Fantasy sport demands real-world legitimacy

Column by Amanda Wallace. E-mail [email protected].

A quaffle. Beaters and Seekers. The golden snitch. If you’ve somehow missed the media juggernaut that is Harry Potter, that’s quidditch.

This once fictional sport has now reached extreme popularity and is seeking more legitimacy-NPR reported this week that the University of Maryland (UM) is striving for recognition from the NCAA.

Like any unfamiliar sport, “muggle quidditch” would be too difficult to explain in a couple of sentences. The best way I can think of to describe the sport is a combination of dodgeball, basketball and track. To deny that the sport has some form of legitimacy would also be ridiculous.

While it has only existed in it’s “muggle” variety since 2007, (when it was created at Middlebury college in Vermont) it has already been adopted as a club sport at multiple institutions, including UK. There is a quidditch World Cup, about to be held in NYC, and official rules. There is a governing body for quidditch, with a Quidditch commissioner. Impressive for a sport that up until fairly recently existed only in fiction.

So why not seek NCAA status? Simply put, it’s not really a sport. Since the fictional variety features flying broomsticks, the “muggle” variety also features broomsticks. Except these can’t fly. (I’ve always been of the opinion that the real-world version should be played on unicycles.) Most of the goals still appear to be constructed out of hula hoops, and the participants wear capes. It’s little more than cosplay, and hardly a sport.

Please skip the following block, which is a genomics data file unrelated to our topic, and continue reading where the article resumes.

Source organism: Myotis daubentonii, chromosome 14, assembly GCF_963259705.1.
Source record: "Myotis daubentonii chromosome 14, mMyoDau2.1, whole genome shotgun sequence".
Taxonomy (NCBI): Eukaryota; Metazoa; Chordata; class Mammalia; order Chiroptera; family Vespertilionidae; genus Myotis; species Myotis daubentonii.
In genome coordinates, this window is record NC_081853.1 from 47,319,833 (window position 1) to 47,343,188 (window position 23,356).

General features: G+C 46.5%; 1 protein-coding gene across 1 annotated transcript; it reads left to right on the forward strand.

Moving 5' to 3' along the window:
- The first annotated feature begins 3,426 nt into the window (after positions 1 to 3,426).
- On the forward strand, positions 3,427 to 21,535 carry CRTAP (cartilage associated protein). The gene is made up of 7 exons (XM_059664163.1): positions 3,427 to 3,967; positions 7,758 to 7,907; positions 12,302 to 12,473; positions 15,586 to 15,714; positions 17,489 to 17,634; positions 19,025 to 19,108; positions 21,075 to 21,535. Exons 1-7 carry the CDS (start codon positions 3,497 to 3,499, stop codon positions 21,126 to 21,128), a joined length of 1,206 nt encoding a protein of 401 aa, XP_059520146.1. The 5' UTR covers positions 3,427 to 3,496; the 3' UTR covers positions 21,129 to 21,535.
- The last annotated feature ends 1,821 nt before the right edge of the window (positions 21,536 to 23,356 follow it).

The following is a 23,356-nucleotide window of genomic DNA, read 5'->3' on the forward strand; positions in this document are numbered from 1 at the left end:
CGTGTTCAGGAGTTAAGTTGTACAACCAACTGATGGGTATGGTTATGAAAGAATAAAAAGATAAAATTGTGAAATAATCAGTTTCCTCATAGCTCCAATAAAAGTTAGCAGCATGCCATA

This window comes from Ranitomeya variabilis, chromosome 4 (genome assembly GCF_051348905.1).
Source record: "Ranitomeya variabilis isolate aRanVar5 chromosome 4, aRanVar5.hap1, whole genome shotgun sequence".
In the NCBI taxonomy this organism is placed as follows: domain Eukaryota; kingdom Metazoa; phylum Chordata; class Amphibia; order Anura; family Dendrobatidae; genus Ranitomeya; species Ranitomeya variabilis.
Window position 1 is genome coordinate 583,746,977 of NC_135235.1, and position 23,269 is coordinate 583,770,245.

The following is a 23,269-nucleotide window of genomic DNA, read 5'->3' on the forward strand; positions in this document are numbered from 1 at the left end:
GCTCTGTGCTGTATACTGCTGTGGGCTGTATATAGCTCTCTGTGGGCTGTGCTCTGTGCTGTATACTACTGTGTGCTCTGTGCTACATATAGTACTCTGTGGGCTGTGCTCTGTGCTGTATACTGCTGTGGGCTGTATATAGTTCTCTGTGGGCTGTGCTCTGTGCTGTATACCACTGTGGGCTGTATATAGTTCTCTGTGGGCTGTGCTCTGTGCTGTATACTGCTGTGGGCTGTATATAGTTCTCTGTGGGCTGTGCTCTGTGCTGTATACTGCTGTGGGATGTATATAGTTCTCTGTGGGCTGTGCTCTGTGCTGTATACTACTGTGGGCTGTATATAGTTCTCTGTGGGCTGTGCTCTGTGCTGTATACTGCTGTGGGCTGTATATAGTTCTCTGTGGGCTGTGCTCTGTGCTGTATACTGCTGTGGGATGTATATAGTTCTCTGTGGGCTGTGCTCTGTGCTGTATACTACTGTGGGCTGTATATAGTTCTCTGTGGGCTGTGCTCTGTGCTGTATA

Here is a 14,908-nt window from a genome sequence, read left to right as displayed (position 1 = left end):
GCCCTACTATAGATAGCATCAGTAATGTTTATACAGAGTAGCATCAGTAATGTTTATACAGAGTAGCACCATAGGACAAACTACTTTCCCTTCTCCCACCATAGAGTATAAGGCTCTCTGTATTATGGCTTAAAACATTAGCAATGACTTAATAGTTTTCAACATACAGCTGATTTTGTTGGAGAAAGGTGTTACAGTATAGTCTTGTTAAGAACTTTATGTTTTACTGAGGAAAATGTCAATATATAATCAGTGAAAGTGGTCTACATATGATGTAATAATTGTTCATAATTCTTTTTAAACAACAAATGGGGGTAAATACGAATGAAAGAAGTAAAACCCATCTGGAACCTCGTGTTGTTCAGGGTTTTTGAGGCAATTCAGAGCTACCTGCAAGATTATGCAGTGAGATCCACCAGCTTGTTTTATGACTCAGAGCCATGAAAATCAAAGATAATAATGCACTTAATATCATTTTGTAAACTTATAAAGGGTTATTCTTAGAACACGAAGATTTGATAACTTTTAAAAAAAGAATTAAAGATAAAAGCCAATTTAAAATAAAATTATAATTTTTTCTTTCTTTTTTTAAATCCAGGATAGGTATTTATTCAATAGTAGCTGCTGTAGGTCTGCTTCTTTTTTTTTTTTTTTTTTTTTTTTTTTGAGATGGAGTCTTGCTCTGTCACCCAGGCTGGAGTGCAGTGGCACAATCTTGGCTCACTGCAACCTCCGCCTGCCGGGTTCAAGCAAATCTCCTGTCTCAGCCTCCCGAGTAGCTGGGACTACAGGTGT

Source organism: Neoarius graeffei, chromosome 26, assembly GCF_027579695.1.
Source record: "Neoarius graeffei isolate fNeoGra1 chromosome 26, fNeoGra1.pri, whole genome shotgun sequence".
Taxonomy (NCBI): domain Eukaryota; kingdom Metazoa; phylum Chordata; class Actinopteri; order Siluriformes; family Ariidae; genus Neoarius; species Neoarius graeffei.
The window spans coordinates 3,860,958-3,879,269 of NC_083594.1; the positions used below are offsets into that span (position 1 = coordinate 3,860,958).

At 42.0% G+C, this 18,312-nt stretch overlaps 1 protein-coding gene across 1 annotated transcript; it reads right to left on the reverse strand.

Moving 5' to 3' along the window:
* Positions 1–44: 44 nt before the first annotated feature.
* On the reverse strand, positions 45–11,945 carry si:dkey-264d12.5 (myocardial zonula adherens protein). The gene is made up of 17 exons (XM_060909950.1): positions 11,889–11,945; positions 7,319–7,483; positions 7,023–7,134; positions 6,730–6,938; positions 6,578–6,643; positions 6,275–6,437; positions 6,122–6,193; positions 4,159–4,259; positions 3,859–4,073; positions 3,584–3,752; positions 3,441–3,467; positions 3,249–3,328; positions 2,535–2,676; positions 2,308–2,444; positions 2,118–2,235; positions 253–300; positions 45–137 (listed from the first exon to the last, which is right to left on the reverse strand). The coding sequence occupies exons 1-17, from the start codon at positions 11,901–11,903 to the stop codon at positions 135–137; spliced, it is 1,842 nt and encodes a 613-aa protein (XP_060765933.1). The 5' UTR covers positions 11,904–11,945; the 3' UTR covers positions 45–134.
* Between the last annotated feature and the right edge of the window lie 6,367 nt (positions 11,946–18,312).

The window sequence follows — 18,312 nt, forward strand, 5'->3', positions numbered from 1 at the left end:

Don’t get me wrong. I understand the allure of Harry Potter. I practically grew up with the fictional wizard and was around his age when he received his green inked letter and attended Hogwarts. But that doesn’t mean that I think the game J.K. Rowling so eloquently detailed in her novels deserves NCAA status.

The NPR interview with the UM quidditch captain stated that she wanted to make sure that quidditch survived the Harry Potter craze and that was why they were hoping to be recognized by the NCAA. But membership into that sporting organization does not mean that the sport would stand the test of time. If quidditch is to become a lasting sport, then it will. It was created and spread massively over three years without the help of the NCAA. I don’t see why it needs them now.

Sports exist without NCAA recognition, and for the whimsy that is “muggle quidditch,” such an honor could do more harm than good.

To gain admittance they would most likely have to sacrifice what it is that makes them unique-the capes and probably the brooms. The spirit of the sport would be lost for the sake of what exactly?

Sports like rugby thrive without NCAA recognition, and they do so much the same way quidditch already has. They created their own leagues-the UK men’s team plays with the Ohio Rugby League, a sanctioned body that does all the NCAA would do.

If quidditch plans to survive for more than ten years or so, the NCAA isn’t the only means in which to do that. At three years, quidditch has already lasted through the early growing pains of just being a collegiate phase, and it should neither want or need NCAA status.

Amanda Wallace is an English junior. E-mail [email protected].